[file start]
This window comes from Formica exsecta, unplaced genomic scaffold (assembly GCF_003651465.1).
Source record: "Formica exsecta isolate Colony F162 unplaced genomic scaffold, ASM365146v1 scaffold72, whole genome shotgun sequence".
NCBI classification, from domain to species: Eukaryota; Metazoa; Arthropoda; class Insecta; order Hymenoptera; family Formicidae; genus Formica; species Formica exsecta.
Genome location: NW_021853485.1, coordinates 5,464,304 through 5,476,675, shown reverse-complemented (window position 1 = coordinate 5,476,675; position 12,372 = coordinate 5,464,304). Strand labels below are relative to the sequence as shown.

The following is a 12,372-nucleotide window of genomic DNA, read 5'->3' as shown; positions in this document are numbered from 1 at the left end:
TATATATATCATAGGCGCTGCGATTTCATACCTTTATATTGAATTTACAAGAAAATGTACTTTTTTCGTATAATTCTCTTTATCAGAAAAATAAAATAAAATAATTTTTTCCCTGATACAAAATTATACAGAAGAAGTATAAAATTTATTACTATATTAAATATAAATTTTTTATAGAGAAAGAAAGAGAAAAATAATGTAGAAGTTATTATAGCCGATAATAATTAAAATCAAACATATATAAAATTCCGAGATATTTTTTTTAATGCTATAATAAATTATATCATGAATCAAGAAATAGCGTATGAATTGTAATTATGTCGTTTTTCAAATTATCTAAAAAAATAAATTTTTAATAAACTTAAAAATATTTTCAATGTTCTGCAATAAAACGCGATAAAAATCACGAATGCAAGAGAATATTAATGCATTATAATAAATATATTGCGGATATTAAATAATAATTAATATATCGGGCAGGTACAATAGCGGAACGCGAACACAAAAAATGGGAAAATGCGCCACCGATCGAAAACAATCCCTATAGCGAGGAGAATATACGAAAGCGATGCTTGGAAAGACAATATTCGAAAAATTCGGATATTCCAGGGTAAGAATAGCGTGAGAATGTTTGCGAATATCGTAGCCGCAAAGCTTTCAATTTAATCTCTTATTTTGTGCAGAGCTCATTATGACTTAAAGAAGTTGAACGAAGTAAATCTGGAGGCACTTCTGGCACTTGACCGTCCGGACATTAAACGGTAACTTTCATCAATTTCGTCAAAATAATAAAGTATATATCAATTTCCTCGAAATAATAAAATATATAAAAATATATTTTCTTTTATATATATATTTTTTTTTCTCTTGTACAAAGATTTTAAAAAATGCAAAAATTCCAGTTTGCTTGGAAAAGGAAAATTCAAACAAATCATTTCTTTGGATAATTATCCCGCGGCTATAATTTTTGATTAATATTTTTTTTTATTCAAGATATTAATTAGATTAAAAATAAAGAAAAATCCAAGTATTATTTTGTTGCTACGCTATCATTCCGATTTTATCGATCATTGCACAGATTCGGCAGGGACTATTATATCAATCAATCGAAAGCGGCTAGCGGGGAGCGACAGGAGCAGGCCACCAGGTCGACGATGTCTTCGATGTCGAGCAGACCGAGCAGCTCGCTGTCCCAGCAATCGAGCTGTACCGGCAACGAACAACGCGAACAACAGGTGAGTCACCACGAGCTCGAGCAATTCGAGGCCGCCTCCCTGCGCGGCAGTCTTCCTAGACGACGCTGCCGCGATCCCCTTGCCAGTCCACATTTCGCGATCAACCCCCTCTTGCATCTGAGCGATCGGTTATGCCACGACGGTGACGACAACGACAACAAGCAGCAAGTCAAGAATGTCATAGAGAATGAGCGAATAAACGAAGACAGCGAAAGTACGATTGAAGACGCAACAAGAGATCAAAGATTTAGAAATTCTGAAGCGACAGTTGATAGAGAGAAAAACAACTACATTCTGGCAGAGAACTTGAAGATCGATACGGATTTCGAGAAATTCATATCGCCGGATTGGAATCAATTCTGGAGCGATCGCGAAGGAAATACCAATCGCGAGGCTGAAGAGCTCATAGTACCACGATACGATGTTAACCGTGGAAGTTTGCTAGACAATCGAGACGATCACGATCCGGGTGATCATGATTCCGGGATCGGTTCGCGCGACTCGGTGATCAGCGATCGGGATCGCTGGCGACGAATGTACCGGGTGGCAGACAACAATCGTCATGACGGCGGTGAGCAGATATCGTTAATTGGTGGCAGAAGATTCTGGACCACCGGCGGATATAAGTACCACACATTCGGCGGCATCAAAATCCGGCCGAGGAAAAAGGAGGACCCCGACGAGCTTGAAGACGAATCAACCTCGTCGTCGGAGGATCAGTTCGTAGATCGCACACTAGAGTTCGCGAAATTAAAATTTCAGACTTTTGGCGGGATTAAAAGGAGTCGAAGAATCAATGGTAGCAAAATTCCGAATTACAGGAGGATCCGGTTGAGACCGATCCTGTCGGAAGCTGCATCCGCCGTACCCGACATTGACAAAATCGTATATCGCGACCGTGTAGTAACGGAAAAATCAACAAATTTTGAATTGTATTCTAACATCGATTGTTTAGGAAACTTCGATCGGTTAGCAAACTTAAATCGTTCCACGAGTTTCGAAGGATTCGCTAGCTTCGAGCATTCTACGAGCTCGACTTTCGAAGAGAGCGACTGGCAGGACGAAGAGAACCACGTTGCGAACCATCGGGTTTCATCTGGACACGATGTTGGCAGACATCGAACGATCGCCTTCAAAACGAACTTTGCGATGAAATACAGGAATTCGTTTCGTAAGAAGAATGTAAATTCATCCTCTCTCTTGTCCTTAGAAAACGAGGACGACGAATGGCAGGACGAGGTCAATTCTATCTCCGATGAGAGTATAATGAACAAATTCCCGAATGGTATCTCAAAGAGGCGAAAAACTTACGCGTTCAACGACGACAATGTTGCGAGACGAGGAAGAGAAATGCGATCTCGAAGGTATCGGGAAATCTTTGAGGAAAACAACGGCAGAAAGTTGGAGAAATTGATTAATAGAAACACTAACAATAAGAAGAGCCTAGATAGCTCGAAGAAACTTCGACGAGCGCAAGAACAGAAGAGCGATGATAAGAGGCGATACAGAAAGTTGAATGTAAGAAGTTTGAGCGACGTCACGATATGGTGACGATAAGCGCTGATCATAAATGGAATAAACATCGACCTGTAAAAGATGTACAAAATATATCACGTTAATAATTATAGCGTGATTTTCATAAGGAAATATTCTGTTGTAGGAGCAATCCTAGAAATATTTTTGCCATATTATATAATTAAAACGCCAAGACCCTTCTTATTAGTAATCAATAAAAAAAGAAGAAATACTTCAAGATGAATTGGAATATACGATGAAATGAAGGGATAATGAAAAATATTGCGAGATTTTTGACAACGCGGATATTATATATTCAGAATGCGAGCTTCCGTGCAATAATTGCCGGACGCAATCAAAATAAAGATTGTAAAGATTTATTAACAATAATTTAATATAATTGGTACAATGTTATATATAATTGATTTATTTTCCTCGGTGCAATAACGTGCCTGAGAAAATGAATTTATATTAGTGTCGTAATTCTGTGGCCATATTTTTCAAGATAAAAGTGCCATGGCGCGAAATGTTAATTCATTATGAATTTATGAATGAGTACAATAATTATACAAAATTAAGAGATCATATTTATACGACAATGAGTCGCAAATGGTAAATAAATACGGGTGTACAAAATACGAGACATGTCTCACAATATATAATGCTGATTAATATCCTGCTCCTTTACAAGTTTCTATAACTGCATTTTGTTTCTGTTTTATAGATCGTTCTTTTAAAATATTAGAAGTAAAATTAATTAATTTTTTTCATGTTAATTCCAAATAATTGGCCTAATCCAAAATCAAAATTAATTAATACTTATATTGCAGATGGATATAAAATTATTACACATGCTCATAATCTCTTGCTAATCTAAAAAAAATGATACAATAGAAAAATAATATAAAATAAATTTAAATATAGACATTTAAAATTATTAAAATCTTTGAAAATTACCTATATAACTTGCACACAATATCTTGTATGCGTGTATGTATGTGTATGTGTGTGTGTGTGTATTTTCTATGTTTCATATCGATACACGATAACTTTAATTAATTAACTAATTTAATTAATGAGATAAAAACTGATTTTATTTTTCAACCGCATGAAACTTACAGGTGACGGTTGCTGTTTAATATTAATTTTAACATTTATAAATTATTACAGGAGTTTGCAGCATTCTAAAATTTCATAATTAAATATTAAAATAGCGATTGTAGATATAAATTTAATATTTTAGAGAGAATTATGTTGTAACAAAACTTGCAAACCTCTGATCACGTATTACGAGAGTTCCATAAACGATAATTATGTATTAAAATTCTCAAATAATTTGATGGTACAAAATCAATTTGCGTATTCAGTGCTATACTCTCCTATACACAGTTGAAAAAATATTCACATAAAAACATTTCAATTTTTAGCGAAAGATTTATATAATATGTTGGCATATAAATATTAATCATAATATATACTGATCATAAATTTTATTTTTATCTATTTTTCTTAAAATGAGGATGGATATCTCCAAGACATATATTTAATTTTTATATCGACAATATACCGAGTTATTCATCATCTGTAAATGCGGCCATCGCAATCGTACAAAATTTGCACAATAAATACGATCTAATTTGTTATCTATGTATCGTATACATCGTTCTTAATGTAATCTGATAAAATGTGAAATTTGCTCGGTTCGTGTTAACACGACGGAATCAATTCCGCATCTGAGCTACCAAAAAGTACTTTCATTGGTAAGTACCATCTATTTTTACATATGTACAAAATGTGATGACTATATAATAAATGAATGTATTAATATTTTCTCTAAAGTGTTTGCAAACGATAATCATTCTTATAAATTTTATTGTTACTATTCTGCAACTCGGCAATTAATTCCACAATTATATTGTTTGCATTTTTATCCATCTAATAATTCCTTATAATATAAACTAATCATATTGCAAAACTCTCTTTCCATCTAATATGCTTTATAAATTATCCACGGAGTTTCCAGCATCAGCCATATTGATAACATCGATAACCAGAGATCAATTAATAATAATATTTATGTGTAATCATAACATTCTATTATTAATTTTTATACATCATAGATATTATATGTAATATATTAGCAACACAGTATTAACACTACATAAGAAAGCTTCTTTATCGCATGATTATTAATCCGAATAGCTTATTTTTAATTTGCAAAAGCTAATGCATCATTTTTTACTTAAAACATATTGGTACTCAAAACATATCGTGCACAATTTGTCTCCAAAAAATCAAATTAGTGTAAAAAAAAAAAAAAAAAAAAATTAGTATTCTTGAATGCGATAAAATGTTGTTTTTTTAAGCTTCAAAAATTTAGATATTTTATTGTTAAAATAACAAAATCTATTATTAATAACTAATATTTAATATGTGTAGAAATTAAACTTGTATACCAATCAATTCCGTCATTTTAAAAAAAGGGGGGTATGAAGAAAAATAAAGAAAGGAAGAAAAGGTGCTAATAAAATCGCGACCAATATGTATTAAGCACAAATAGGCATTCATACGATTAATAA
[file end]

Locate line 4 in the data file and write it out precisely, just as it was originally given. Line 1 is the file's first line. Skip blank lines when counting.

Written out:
Genome location: NW_021853485.1, coordinates 5,464,304 through 5,476,675, shown reverse-complemented (window position 1 = coordinate 5,476,675; position 12,372 = coordinate 5,464,304). Strand labels below are relative to the sequence as shown.